Election concerns arise in Hays County weeks before early voting begins

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Secretary of State's office says concern doesn't warrant investigation but commissioners want change

HAYS COUNTY, Texas (KXAN) — Some in Hays County are concerned the elections office may not be properly tracking and documenting ballots.

Sam Brannon says according to public documents and his own request for information from the elections office, some recounts for the March primary either didn’t happen, didn’t happen properly or weren’t documented.

Brannon, a Hays County Republican Party precinct chair, filed a complaint with the Secretary of State’s office and brought the issue to the attention of the Hays County Commissioners Court.

The Secretary of State’s Office does not have investigative authority. It can refer a complaint to the Attorney General’s office for further investigation, but in a letter to Brannon indicated his complaints did not warrant such action.

Brannon’s complaints are, however, prompting scrutiny and a possible change to procedures within the county.

“This is the foundation of a free society. People need to believe that we have recourse at the ballot box,” he said.

Hays County Judge Ruben Becerra says he “found it all disturbing,” especially in light of hundreds of ballots being unaccounted for during the last general election.

“They were going to put in new policies and procedures to make sure that couldn’t happen,” Brannon said.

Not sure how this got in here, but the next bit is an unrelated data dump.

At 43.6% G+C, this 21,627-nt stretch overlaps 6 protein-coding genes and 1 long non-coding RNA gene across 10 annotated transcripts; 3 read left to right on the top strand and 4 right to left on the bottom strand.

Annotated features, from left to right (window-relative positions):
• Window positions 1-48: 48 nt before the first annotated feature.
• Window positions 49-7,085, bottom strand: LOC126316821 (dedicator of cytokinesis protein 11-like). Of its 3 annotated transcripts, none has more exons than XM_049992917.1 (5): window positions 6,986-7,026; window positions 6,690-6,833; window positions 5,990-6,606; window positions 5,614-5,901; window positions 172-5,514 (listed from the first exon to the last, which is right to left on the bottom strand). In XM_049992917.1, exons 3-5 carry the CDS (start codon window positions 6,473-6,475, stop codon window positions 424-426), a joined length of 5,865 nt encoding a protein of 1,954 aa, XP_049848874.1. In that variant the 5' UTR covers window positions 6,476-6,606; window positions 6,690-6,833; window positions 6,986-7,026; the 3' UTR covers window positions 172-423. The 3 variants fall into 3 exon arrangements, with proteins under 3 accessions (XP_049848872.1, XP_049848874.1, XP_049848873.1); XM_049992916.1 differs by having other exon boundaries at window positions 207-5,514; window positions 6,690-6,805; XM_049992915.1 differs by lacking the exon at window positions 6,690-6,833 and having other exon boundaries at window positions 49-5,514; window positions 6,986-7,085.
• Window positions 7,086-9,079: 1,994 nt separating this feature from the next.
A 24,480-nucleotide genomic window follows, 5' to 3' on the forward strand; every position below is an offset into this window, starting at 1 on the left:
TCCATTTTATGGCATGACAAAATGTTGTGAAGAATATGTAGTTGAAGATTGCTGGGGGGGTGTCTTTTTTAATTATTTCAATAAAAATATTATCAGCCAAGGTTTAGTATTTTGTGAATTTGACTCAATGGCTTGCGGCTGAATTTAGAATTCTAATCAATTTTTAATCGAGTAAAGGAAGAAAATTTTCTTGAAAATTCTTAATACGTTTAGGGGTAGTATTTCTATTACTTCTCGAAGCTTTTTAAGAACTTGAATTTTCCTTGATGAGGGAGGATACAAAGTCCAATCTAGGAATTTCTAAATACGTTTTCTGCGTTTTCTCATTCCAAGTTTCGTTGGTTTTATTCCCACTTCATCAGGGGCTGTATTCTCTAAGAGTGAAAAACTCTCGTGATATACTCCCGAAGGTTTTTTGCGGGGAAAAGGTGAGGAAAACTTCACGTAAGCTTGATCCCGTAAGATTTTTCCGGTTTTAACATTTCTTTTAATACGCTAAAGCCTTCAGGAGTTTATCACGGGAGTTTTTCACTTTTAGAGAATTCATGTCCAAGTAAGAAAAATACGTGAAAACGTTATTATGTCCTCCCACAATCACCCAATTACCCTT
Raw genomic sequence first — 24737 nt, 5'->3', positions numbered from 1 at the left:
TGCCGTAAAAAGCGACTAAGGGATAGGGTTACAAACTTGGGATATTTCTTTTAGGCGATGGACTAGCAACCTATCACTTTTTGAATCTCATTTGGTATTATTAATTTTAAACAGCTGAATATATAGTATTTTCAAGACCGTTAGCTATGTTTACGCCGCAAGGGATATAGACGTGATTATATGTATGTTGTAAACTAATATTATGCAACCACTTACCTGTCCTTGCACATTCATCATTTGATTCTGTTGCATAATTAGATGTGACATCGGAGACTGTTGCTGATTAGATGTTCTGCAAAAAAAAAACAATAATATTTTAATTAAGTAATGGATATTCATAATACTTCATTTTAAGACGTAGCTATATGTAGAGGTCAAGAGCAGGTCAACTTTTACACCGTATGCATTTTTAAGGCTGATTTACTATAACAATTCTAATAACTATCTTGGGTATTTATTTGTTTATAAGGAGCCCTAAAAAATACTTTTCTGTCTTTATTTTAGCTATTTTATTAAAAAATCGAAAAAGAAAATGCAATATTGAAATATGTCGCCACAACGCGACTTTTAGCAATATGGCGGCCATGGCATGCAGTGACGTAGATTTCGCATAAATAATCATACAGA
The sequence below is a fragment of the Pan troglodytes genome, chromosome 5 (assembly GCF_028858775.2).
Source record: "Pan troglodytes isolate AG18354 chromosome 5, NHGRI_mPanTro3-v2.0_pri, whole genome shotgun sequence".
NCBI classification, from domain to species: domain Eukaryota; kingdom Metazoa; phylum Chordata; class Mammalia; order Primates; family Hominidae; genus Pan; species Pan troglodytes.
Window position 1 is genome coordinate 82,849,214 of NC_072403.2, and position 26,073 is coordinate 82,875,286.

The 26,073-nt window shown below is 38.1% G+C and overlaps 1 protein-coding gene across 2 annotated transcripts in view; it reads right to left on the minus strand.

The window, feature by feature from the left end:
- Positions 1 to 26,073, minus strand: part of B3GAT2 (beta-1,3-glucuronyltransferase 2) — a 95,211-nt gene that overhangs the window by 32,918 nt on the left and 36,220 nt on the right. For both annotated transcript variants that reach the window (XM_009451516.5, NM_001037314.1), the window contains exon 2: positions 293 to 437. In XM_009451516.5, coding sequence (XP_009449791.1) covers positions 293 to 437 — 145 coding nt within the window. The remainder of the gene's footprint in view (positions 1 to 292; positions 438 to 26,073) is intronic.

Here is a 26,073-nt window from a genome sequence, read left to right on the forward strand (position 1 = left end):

“This individual is asking for proof that an audit was conducted that the secretary of state is asking for, and none is given. The state doesn’t have proof that it was turned in. We don’t have proof that it was conducted,” he said.

The Secretary of State called for a recount of the railroad commissioner races in precincts 121, 316 and 336.

Hays County Commissioners grilled elections administrator Jennifer Anderson during Tuesday’s commissioners court meeting.

Anderson says all proper procedures were followed, but Brannon and Becerra say even if that is true, there’s little proof.

“The chain of custody, again, is the problem,” Becerra said. “When your paper ballot version drops into the box, we have not been able to–on a paper trail about your paper ballot–we have not been able to show it every step of the way, where it’s going and where it’s been. And, sadly, this is a years-long problem.”

Anderson addressed the issue at Tuesday’s commissioners court meeting, saying, “we’ll definitely work on that.”

She said election equipment is currently being tracked and logged but not necessarily the ballots, themselves.

Brannon also wants outside oversight on the elections office.

“I think we really need to get focused on making sure that we get it right in November,” he said.

Becerra says he will try to get action items regarding the current tracking process on the next commissioners court agenda.

“As a chair of the Elections Commission and the chair of the Commissioner’s court and sitting on the elections board–I can’t sidestep this. This is real. And in such an important presidential election, it’s important that we do everything as we should,” Becerra said.

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